Time and Expense Billing: Part I

This two-part series presents a Time and Expense Billing application intended for consultants and others who bill for their services. It uses custom Outlook Journal items to store information about hours worked and expenses incurred for a client, and prints Word invoices containing the slip data.

Access is generally more suitable for storing data than Outlook, because Access is a full-featured relational database, while Outlook has a flat-file MAPI database. However, because this application uses only Outlook and Word, it's functional to virtually all Office users (even the most basic edition of Office includes Outlook and Word, while only some editions include Access). The application works with Outlook 98/Word 97 or Outlook 2000/Word 2000.

The first part of this series explains how to install and use the application. In Part II, "Understanding How the Application Works," explains the techniques used in the VBScript and VBA code behind the application. If you aren't interested in coding, you can just skip Part II, although it will provide some extra information and troubleshooting tips.

Using the Application

The Time and Expense application has three components: an Outlook custom Journal form, and two Word templates (available for download; see end of article for details). Additionally, you need to create a custom Outlook folder to store the Time and Expense slips, and several subfolders under the Notes folder to store information on work and expense types, rates, and client projects. Since Microsoft doesn't provide a setup program for installing Outlook applications, you'll need to follow these steps to install the application:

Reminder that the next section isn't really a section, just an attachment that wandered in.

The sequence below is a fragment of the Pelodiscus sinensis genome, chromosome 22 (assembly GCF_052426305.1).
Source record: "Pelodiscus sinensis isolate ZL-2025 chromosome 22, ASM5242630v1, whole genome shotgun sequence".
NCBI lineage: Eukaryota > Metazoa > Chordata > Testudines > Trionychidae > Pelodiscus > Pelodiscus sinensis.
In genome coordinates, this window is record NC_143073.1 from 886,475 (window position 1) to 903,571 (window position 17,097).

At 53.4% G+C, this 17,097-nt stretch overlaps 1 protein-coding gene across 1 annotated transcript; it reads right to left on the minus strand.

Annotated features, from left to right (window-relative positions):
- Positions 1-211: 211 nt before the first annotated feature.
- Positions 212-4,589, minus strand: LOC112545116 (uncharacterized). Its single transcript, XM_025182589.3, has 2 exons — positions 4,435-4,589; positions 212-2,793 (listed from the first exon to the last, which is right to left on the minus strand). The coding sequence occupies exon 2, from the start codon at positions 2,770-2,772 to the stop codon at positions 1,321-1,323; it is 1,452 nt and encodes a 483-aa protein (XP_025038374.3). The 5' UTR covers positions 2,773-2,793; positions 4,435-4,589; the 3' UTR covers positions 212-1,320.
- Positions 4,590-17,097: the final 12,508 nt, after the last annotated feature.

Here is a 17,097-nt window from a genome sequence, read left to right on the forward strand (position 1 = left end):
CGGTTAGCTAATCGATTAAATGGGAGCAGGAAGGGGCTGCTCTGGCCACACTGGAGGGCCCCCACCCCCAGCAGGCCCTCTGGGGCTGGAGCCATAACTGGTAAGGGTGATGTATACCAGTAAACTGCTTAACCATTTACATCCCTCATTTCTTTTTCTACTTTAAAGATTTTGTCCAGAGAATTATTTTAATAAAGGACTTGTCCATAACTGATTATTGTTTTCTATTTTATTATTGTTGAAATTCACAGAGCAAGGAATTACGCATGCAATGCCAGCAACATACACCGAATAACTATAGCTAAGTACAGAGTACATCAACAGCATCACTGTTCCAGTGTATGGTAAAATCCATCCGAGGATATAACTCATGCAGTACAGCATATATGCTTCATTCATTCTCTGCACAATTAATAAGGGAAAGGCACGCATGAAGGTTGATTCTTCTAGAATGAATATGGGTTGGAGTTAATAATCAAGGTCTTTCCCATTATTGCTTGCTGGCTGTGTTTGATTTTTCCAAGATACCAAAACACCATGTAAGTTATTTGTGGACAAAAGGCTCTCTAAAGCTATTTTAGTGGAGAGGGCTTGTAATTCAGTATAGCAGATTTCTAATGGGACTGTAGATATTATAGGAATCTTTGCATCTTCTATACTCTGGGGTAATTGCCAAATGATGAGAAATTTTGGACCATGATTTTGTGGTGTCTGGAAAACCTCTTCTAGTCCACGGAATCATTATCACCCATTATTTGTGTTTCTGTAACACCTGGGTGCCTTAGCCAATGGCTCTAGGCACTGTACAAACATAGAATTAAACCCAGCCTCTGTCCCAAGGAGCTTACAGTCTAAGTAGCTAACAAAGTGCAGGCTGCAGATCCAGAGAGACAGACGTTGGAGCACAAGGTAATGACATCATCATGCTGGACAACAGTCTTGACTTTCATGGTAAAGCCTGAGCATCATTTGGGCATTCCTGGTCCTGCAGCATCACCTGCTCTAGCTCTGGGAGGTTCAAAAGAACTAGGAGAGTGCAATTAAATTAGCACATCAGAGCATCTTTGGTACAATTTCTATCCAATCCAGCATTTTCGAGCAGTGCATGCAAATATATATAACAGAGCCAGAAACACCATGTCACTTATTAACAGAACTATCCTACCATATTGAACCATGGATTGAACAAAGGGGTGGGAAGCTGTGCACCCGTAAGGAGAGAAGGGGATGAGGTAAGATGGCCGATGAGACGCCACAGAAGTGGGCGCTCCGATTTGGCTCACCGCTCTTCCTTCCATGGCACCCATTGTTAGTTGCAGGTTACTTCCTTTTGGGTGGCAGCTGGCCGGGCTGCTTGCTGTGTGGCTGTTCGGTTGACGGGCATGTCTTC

Step 1. The application makes use of an Outlook category called Client. If you don't have a Client category, create this category by clicking the Categories button on an Outlook item, and then clicking the Master Category List button on the Categories dialog box, as shown in FIGURE 1.



FIGURE 1: The Outlook Categories list.

Step 2. Type Client in the New box, and click the Add button. After closing this dialog box by clicking OK, you can now select the Client category in the Master Category List.

Step 3. Designate some of the contacts in your Contacts folder as clients by selecting the category Client for them. (You may wish to make a copy of the existing Contact item, and modify the copy, rather than working with the original, especially if the client's billing address is different from the regular business address.)

Step 4. Make sure that the business address on the Client contact item is the correct billing address for invoices, and enter the company name (or an abbreviation of it) in the File As field. The File As field is used for the name of the folder for saving client invoices, so remove any punctuation marks that can't be used in folder names (such as slashes and periods). For example, if the company is called "Hi/Lo Enterprises Inc." the File As field for this client could be "Hi-Lo Enterprises."

Step 5. Under your Notes folder, create two subfolders of the Notes type, called Expense Types and Work Types. Create as many notes in each folder as you wish, each containing a description of a work or expense type to use for categorizing slips. For example, a work note could be "Access database development," and an expense note could be "Modem phone call." (Don't enter the rates or costs on these notes.)